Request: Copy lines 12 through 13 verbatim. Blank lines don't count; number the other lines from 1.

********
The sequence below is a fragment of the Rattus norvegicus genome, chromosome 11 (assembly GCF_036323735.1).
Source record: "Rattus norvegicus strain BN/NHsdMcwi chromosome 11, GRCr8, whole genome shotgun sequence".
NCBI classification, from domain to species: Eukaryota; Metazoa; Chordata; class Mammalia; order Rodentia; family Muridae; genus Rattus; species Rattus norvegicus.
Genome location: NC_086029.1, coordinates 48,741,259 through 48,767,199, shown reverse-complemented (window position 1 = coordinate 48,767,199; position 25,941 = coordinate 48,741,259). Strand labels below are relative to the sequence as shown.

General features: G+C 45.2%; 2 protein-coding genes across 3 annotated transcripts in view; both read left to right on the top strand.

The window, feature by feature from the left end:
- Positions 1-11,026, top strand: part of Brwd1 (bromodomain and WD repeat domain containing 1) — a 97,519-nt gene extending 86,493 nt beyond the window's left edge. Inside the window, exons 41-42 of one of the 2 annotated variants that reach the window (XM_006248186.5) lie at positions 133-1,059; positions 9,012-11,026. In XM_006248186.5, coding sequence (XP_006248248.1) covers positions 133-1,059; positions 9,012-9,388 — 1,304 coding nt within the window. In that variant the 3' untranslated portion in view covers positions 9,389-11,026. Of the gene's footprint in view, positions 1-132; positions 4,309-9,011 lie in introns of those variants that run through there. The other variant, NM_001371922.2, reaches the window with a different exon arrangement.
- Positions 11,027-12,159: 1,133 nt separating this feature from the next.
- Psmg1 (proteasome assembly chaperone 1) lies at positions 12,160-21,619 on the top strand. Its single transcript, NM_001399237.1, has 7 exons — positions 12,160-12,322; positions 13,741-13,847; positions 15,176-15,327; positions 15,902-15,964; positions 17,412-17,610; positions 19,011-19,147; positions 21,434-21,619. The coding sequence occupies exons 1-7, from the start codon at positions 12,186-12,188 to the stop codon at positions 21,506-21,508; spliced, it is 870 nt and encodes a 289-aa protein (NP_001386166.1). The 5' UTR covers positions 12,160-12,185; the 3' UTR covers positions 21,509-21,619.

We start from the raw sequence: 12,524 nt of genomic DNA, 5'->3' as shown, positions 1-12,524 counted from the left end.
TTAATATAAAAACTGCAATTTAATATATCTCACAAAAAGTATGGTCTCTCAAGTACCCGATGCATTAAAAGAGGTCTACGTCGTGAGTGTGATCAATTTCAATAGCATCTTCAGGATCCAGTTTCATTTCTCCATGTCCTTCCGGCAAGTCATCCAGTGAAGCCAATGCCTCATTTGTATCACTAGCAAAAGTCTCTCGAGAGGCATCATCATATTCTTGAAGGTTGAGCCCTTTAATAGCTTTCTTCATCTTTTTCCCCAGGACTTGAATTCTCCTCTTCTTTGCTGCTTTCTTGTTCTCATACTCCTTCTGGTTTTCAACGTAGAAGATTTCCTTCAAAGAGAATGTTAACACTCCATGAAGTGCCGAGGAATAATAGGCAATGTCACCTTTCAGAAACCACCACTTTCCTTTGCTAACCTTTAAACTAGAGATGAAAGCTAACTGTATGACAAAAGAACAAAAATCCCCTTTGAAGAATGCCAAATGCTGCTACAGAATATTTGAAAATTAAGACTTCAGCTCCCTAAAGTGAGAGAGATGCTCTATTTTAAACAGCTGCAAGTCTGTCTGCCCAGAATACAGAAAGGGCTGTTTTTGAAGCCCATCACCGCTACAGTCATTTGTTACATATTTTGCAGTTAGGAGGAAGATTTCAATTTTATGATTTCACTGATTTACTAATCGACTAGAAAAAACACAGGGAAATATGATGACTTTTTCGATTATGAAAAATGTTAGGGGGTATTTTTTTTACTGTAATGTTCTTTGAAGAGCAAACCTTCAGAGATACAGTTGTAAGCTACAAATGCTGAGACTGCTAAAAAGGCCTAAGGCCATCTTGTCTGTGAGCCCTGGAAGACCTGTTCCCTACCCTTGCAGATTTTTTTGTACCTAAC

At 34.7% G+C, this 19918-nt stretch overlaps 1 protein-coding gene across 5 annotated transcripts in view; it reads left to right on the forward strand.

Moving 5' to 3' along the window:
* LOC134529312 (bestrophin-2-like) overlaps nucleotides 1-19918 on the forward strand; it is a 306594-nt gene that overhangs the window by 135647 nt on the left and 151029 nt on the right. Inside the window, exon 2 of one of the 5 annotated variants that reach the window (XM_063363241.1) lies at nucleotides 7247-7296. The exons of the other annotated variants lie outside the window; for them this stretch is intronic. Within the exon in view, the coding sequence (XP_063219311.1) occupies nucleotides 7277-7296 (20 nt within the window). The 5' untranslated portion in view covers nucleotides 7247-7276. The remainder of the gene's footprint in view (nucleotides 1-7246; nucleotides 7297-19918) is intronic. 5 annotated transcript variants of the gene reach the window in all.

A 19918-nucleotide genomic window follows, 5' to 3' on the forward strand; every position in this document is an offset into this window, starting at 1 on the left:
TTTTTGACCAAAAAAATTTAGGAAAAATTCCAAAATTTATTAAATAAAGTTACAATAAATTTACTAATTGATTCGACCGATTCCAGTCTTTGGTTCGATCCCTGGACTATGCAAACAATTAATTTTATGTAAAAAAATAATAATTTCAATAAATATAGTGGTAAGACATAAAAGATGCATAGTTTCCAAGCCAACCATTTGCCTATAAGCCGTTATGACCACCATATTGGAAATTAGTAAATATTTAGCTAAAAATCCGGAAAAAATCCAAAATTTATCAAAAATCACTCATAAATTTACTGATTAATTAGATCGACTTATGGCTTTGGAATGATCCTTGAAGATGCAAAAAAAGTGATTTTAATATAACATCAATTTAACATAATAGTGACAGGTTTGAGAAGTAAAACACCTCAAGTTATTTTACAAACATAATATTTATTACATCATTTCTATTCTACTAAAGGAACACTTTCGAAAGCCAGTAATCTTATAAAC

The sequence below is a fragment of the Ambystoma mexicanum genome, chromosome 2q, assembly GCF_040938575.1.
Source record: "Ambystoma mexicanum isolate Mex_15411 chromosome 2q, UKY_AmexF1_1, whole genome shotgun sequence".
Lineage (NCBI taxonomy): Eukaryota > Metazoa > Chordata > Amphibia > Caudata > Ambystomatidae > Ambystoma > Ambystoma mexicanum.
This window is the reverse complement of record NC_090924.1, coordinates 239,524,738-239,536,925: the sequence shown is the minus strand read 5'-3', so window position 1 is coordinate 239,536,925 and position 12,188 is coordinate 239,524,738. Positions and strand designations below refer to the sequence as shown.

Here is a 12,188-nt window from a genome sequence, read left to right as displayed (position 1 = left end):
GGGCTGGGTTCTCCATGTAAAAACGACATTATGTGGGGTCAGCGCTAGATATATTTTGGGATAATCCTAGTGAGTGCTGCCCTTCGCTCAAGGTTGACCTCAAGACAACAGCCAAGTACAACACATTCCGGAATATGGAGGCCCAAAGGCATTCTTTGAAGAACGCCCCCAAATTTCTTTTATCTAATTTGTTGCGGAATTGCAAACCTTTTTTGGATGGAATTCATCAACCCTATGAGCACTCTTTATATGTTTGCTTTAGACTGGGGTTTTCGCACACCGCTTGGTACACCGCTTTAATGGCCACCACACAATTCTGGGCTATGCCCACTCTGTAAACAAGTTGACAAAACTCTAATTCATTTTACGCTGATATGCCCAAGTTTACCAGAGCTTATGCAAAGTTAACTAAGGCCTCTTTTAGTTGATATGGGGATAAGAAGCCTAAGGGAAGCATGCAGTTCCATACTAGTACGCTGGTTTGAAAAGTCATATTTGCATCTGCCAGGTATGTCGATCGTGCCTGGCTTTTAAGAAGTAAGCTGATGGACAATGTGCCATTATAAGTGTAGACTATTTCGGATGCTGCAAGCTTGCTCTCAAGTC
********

At 34.7% G+C, this 19918-nt stretch overlaps 1 protein-coding gene across 5 annotated transcripts in view; it reads left to right on the forward strand.

Moving 5' to 3' along the window: